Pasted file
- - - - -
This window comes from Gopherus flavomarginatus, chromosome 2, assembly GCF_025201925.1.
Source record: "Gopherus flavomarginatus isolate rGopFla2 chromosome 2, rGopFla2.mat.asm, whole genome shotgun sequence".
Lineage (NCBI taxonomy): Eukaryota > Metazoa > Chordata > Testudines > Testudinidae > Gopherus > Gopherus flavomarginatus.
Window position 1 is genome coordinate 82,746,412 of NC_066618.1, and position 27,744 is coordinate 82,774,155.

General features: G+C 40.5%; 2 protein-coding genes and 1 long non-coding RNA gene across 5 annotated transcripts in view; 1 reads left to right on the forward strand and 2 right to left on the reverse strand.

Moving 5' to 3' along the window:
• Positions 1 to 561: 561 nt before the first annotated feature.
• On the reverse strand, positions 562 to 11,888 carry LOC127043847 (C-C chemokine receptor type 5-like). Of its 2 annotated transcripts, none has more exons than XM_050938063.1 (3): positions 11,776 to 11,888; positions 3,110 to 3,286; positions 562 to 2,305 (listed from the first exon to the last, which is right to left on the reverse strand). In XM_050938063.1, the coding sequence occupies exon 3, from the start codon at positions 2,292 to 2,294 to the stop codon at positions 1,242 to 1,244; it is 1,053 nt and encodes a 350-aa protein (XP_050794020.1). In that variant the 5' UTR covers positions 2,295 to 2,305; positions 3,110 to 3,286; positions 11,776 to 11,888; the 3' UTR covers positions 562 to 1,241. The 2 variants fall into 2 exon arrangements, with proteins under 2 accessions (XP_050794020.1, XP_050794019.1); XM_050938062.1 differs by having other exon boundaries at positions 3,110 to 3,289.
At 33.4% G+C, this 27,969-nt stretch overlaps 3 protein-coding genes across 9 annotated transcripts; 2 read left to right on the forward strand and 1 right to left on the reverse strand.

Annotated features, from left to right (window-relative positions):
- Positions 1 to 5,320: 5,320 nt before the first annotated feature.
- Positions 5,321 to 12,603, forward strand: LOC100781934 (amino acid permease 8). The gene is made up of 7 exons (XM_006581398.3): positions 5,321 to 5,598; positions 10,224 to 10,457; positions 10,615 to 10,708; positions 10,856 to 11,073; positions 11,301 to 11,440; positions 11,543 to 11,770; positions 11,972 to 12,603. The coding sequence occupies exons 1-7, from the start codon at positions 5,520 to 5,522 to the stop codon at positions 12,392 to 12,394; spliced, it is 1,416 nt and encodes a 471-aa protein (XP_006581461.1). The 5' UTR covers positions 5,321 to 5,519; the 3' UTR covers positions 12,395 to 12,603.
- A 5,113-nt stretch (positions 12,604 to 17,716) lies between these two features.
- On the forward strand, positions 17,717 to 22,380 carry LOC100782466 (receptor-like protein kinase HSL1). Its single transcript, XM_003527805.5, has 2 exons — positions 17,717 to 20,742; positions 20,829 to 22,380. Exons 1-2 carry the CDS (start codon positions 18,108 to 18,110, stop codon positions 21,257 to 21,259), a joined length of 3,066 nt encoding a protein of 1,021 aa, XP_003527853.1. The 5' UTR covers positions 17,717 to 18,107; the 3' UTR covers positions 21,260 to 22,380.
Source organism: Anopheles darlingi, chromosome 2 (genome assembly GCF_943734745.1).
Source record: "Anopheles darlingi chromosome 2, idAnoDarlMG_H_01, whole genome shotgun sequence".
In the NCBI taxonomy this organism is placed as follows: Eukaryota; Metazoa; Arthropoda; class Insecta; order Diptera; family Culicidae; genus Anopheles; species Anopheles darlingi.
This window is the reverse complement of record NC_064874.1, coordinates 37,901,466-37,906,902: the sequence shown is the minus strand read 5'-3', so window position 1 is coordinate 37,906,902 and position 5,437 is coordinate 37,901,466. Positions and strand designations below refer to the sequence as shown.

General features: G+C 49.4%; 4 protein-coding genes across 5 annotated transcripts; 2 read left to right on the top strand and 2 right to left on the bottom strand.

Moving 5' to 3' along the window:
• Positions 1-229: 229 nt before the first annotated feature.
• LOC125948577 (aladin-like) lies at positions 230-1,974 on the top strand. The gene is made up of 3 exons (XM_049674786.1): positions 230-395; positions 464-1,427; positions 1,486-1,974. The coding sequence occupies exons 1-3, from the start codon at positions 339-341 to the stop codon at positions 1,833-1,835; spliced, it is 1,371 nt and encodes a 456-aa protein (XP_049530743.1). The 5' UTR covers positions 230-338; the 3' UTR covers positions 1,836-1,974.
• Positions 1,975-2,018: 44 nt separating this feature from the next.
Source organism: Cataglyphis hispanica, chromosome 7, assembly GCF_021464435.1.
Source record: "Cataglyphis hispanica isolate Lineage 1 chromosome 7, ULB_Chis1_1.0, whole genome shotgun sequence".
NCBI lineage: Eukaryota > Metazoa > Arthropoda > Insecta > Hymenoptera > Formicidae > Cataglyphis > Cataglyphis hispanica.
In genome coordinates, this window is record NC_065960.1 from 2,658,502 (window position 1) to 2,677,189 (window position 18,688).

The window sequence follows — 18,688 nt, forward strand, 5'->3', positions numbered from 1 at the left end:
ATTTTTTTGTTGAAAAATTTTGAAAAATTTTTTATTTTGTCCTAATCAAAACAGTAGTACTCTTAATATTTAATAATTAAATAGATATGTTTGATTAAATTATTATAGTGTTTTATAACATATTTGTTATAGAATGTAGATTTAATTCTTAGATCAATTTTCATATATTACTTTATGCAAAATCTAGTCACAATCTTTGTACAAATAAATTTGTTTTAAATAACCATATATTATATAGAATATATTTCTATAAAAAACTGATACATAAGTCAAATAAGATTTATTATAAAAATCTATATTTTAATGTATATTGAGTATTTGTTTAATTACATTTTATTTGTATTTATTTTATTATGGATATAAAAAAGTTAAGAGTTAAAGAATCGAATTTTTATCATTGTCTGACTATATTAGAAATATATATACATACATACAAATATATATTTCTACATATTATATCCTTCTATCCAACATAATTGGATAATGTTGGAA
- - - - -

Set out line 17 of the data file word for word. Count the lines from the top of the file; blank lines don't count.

In the NCBI taxonomy this organism is placed as follows: Eukaryota; Metazoa; Arthropoda; class Insecta; order Diptera; family Culicidae; genus Anopheles; species Anopheles darlingi.